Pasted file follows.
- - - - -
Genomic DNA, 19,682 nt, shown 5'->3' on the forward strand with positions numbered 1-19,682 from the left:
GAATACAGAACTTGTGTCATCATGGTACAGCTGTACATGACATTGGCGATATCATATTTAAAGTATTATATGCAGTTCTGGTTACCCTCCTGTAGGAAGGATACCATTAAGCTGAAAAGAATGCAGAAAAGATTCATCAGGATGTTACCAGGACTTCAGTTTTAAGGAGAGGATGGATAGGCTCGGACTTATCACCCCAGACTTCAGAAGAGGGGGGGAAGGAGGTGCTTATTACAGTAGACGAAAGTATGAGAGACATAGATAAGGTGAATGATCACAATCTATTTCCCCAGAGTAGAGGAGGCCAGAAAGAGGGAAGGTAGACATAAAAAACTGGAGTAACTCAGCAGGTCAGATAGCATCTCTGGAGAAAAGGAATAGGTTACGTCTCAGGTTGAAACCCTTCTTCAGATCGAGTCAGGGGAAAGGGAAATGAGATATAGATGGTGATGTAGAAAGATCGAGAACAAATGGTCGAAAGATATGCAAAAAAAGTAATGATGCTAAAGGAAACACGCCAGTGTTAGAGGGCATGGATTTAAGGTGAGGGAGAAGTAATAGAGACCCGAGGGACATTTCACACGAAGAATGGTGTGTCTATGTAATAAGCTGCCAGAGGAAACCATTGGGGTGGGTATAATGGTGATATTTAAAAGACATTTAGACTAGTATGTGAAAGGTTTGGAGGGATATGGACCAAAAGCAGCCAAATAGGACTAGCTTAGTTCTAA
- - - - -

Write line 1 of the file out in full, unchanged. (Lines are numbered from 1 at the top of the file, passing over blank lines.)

Genomic DNA, 19,682 nt, shown 5'->3' on the forward strand with positions numbered 1-19,682 from the left: